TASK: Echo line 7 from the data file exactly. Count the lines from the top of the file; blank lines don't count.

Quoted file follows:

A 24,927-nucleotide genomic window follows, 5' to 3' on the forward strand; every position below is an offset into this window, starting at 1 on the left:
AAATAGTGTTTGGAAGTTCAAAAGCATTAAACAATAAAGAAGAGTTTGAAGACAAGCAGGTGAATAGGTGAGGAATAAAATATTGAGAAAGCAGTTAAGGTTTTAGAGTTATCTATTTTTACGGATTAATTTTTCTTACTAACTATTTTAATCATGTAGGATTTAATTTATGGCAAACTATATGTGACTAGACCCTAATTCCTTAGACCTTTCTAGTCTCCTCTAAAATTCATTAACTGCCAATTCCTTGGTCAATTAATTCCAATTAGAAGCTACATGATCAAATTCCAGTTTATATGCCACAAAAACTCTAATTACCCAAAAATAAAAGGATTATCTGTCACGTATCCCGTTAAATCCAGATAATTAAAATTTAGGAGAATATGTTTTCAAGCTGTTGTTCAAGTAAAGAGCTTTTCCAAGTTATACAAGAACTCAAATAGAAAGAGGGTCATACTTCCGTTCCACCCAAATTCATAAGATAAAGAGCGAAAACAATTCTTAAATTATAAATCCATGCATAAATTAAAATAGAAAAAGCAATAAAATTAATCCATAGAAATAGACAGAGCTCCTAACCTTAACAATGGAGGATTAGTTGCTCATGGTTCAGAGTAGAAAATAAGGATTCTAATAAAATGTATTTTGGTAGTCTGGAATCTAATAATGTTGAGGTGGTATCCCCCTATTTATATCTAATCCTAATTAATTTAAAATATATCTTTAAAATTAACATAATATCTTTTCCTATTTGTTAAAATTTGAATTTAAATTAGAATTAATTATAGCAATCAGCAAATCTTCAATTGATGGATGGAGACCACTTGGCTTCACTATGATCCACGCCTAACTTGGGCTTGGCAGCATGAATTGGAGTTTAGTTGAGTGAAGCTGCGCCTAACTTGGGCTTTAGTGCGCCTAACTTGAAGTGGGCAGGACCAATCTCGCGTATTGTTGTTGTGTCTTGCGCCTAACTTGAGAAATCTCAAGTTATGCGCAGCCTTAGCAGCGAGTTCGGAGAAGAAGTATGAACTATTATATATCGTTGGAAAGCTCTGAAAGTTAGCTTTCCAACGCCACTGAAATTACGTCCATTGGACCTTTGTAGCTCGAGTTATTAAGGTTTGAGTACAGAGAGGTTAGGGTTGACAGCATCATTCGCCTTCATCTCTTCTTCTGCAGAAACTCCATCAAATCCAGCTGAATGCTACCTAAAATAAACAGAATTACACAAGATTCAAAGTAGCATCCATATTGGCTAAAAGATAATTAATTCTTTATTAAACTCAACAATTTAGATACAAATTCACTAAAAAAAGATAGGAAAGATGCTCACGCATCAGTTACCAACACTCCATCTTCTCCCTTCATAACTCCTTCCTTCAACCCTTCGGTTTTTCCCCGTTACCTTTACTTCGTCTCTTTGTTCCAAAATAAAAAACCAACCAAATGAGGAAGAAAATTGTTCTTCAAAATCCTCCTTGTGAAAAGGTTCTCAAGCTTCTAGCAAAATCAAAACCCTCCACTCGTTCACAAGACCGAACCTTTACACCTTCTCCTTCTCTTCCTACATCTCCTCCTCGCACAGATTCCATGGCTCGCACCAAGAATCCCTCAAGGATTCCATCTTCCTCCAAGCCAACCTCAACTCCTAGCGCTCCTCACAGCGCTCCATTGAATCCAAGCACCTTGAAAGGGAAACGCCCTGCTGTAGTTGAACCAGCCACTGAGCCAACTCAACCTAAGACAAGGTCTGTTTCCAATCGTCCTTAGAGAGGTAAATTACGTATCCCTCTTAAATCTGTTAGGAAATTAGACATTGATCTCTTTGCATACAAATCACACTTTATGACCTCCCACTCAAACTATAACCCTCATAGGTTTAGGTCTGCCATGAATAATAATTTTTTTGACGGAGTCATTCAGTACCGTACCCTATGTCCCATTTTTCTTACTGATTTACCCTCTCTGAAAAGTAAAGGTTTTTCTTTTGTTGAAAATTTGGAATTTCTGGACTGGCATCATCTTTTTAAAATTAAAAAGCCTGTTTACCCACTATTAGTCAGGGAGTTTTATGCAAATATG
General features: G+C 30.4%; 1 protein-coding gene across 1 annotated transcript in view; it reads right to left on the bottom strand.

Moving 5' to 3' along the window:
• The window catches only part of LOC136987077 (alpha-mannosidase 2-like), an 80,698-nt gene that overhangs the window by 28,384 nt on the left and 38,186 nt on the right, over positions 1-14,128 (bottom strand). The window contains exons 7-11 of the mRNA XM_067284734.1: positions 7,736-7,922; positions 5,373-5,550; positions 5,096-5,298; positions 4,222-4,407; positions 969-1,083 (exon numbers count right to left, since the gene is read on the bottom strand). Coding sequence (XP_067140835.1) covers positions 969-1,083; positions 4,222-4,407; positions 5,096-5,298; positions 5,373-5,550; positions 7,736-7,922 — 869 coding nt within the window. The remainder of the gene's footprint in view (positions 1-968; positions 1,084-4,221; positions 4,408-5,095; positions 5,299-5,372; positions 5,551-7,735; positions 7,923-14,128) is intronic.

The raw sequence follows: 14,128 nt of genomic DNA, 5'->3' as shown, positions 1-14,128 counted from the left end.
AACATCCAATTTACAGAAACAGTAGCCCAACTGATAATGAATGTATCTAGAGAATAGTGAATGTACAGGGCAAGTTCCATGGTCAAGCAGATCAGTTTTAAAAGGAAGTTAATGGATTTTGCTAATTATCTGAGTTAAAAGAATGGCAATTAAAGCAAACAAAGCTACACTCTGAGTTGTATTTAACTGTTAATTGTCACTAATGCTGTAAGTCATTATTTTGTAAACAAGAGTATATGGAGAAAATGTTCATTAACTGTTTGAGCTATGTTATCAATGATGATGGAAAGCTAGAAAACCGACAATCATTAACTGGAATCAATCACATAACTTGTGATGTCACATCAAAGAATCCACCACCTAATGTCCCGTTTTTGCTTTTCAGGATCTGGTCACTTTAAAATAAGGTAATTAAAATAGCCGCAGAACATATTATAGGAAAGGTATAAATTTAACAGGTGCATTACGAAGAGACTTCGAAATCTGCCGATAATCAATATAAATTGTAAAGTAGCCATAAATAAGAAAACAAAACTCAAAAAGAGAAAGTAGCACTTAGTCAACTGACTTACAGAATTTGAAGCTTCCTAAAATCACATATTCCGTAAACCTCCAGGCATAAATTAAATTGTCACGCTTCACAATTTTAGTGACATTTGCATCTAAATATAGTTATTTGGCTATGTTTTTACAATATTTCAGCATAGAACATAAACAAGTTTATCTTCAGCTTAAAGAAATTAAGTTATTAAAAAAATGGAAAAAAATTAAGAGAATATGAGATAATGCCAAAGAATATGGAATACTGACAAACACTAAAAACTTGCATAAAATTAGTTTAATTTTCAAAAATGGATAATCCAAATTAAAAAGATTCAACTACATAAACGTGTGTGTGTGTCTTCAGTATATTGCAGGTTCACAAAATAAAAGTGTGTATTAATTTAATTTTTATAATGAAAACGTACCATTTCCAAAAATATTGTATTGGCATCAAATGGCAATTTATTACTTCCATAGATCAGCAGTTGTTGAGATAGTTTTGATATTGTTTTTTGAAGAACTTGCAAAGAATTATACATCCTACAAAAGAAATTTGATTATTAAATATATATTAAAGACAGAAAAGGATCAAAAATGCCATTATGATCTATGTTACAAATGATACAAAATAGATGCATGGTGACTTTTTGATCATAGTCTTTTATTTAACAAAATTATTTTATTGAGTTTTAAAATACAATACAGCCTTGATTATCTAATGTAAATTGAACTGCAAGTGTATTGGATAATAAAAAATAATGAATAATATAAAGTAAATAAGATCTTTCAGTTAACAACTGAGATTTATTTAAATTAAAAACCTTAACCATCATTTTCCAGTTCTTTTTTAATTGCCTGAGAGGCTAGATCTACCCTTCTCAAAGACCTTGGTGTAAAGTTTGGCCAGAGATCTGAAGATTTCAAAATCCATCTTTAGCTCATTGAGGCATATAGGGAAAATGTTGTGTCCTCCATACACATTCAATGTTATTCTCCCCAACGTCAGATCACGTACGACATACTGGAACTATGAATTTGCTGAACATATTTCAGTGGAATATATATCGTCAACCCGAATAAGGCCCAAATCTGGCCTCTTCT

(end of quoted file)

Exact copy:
AACATCCAATTTACAGAAACAGTAGCCCAACTGATAATGAATGTATCTAGAGAATAGTGAATGTACAGGGCAAGTTCCATGGTCAAGCAGATCAGTTTTAAAAGGAAGTTAATGGATTTTGCTAATTATCTGAGTTAAAAGAATGGCAATTAAAGCAAACAAAGCTACACTCTGAGTTGTATTTAACTGTTAATTGTCACTAATGCTGTAAGTCATTATTTTGTAAACAAGAGTATATGGAGAAAATGTTCATTAACTGTTTGAGCTATGTTATCAATGATGATGGAAAGCTAGAAAACCGACAATCATTAACTGGAATCAATCACATAACTTGTGATGTCACATCAAAGAATCCACCACCTAATGTCCCGTTTTTGCTTTTCAGGATCTGGTCACTTTAAAATAAGGTAATTAAAATAGCCGCAGAACATATTATAGGAAAGGTATAAATTTAACAGGTGCATTACGAAGAGACTTCGAAATCTGCCGATAATCAATATAAATTGTAAAGTAGCCATAAATAAGAAAACAAAACTCAAAAAGAGAAAGTAGCACTTAGTCAACTGACTTACAGAATTTGAAGCTTCCTAAAATCACATATTCCGTAAACCTCCAGGCATAAATTAAATTGTCACGCTTCACAATTTTAGTGACATTTGCATCTAAATATAGTTATTTGGCTATGTTTTTACAATATTTCAGCATAGAACATAAACAAGTTTATCTTCAGCTTAAAGAAATTAAGTTATTAAAAAAATGGAAAAAAATTAAGAGAATATGAGATAATGCCAAAGAATATGGAATACTGACAAACACTAAAAACTTGCATAAAATTAGTTTAATTTTCAAAAATGGATAATCCAAATTAAAAAGATTCAACTACATAAACGTGTGTGTGTGTCTTCAGTATATTGCAGGTTCACAAAATAAAAGTGTGTATTAATTTAATTTTTATAATGAAAACGTACCATTTCCAAAAATATTGTATTGGCATCAAATGGCAATTTATTACTTCCATAGATCAGCAGTTGTTGAGATAGTTTTGATATTGTTTTTTGAAGAACTTGCAAAGAATTATACATCCTACAAAAGAAATTTGATTATTAAATATATATTAAAGACAGAAAAGGATCAAAAATGCCATTATGATCTATGTTACAAATGATACAAAATAGATGCATGGTGACTTTTTGATCATAGTCTTTTATTTAACAAAATTATTTTATTGAGTTTTAAAATACAATACAGCCTTGATTATCTAATGTAAATTGAACTGCAAGTGTATTGGATAATAAAAAATAATGAATAATATAAAGTAAATAAGATCTTTCAGTTAACAACTGAGATTTATTTAAATTAAAAACCTTAACCATCATTTTCCAGTTCTTTTTTAATTGCCTGAGAGGCTAGATCTACCCTTCTCAAAGACCTTGGTGTAAAGTTTGGCCAGAGATCTGAAGATTTCAAAATCCATCTTTAGCTCATTGAGGCATATAGGGAAAATGTTGTGTCCTCCATACACATTCAATGTTATTCTCCCCAACGTCAGATCACGTACGACATACTGGAACTATGAATTTGCTGAACATATTTCAGTGGAATATATATCGTCAACCCGAATAAGGCCCAAATCTGGCCTCTTCT